Extreme Ownership: How U.S. Navy Seals Lead and Win

I want to start off the year with a good push in the right direction and found Extreme Ownership: How U.S. Navy Seals Lead and Win while browsing Audible’s top rated Business books. Here are links to the book:

Amazon
Audible

One Chapter Per Day

Since I spend at least an hour walking Maggie each day I’m a listening to the book on Audible. (Thank you for sharing your credits with me Jordan. That means I can get through a chapter of the book each day. I’m limiting myself to 1 chapter per day because I want to do a good job evaluating the lessons and thinking about how to implement them in my work and day-to-day life.

Good Leaders Own Outcomes

Chapter 1 is direct and relates to the title of the book immediately. Own all of the outcomes. If the project objectives are not being completed then it’s my fault for not properly delegating or explaining tasks. If the project receives poor reviews from customers it’s because I did not create proper evaluation procedures before a release. If sales are low it’s because I didn’t work with the sales team enough or create a better pricing structure. It’s me. I did it.

Great Leaders Give Credit Away

But then things take a quick turn when there are successful endings. Yes, I had something to do with it, but it’s more important to pass the credit to the people who did the work. Chances are that was a developer, or salesperson, or project manager.

This is really hard to do if you have a big ego. Egos cause us to look for scapegoats. They get us to stand tall and puff our chests when we get things right. These are bad practices. Don’t let your ego in the way. When you hear yourself making excuses…that’s your ego. When you take the compliment you earned because of your team’s performance and don’t pass it on…that’s your ego. Stop it.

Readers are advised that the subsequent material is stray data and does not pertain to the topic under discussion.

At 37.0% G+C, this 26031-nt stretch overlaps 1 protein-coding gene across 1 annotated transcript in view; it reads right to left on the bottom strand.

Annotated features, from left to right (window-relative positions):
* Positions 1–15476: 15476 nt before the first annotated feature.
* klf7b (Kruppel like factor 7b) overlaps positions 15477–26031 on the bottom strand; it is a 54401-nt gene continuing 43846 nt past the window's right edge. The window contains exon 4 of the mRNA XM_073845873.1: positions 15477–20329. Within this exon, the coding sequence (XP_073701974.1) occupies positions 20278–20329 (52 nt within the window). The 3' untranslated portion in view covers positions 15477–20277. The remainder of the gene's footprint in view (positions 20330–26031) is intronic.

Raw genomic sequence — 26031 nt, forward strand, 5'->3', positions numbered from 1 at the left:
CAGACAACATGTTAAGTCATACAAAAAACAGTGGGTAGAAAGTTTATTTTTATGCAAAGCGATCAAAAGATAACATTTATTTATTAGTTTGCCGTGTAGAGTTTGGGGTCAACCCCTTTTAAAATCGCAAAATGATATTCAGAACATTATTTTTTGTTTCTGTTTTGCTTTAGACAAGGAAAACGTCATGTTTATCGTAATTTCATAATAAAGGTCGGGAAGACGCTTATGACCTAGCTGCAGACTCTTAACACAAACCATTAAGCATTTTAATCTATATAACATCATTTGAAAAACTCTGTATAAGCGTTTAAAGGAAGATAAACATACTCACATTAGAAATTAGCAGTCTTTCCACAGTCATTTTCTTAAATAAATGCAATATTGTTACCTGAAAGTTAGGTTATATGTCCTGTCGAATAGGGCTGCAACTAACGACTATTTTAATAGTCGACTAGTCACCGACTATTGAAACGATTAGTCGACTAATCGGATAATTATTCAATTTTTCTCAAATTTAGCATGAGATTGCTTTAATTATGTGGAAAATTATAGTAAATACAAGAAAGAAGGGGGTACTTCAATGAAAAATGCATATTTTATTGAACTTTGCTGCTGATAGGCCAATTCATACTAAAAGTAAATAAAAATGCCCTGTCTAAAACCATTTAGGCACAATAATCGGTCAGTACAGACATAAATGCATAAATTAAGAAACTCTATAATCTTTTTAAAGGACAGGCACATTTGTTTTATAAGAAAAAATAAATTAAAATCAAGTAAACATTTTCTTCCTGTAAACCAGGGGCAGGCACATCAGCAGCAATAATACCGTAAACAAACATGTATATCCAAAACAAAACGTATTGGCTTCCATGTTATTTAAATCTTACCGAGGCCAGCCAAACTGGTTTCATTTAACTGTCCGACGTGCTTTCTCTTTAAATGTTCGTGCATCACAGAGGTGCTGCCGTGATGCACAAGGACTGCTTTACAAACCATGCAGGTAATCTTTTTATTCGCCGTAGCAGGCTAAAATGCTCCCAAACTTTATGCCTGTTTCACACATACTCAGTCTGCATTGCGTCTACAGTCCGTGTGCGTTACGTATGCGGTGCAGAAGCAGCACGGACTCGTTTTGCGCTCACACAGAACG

Friendly Fire

I love how this book always points toward the key to success being the ability to own outcomes. Chapter 1 of the book gives the example of a Seal team leader who is involved in a blue on blue or friendly fire incident. I’m not a military man, but the authors, Jocko Willink and Leif Babin do a great job explaining how catastrophic soldiers treat blue on blue incidents. These moments are a risk that can never be eliminated, but every soldier does everything they can to avoid this mistake, but we have similar issues each day in our jobs.

How many times have departments been faced with a miscommunication or lack of information from another department. Maybe the sales team didn’t get the latest marketing brief or get notified of the new update to the software from the development team. While this is in no way as catastrophic as bullets blazing toward team members it has the effect of stopping progress. When an employee knowingly holds back when they know negative effects will ensue, it’s friendly fire. Don’t tolerate that. Don’t do it. If someone does it, make sure they never do it again. Every company faces this issue in the form of knowledge sharing. Successful companies find ways to nurture knowledge sharing. Struggling or stale companies do not. They are full of employees who are petrified to share their knowledge for fear or being replaced.

Leaders need to teach, mentor, find and fix weaknesses in the team, and above all else take ownership of outcomes. This has been a great choice as my first book of the year and I highly recommend it to anyone who needs that extra push to start the year off right.

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